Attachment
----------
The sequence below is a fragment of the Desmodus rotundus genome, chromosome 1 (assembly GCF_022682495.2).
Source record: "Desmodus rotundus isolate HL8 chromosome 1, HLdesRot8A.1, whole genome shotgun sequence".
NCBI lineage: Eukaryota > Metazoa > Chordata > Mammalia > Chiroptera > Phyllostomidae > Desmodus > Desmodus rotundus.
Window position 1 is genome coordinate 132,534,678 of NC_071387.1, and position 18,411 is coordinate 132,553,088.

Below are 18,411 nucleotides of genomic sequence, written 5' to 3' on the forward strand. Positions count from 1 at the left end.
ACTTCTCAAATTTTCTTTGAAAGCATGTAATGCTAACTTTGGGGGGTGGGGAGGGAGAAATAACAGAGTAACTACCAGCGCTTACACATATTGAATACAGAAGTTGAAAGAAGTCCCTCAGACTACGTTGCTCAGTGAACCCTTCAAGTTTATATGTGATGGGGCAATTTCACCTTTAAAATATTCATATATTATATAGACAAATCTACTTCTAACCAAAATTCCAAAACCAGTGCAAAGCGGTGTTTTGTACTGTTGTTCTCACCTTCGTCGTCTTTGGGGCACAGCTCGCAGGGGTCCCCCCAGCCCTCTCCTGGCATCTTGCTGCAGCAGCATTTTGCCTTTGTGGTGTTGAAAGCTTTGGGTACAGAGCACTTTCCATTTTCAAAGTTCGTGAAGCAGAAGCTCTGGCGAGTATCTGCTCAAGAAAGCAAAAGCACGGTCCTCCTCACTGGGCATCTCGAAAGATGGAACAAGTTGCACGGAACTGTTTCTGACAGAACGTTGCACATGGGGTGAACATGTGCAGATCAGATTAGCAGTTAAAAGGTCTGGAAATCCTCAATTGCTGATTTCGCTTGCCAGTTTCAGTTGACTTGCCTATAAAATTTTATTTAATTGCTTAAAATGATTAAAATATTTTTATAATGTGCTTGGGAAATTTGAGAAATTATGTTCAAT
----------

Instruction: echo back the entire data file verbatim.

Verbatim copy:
The sequence below is a fragment of the Desmodus rotundus genome, chromosome 1 (assembly GCF_022682495.2).
Source record: "Desmodus rotundus isolate HL8 chromosome 1, HLdesRot8A.1, whole genome shotgun sequence".
NCBI lineage: Eukaryota > Metazoa > Chordata > Mammalia > Chiroptera > Phyllostomidae > Desmodus > Desmodus rotundus.
Window position 1 is genome coordinate 132,534,678 of NC_071387.1, and position 18,411 is coordinate 132,553,088.

Below are 18,411 nucleotides of genomic sequence, written 5' to 3' on the forward strand. Positions count from 1 at the left end.
ACTTCTCAAATTTTCTTTGAAAGCATGTAATGCTAACTTTGGGGGGTGGGGAGGGAGAAATAACAGAGTAACTACCAGCGCTTACACATATTGAATACAGAAGTTGAAAGAAGTCCCTCAGACTACGTTGCTCAGTGAACCCTTCAAGTTTATATGTGATGGGGCAATTTCACCTTTAAAATATTCATATATTATATAGACAAATCTACTTCTAACCAAAATTCCAAAACCAGTGCAAAGCGGTGTTTTGTACTGTTGTTCTCACCTTCGTCGTCTTTGGGGCACAGCTCGCAGGGGTCCCCCCAGCCCTCTCCTGGCATCTTGCTGCAGCAGCATTTTGCCTTTGTGGTGTTGAAAGCTTTGGGTACAGAGCACTTTCCATTTTCAAAGTTCGTGAAGCAGAAGCTCTGGCGAGTATCTGCTCAAGAAAGCAAAAGCACGGTCCTCCTCACTGGGCATCTCGAAAGATGGAACAAGTTGCACGGAACTGTTTCTGACAGAACGTTGCACATGGGGTGAACATGTGCAGATCAGATTAGCAGTTAAAAGGTCTGGAAATCCTCAATTGCTGATTTCGCTTGCCAGTTTCAGTTGACTTGCCTATAAAATTTTATTTAATTGCTTAAAATGATTAAAATATTTTTATAATGTGCTTGGGAAATTTGAGAAATTATGTTCAAT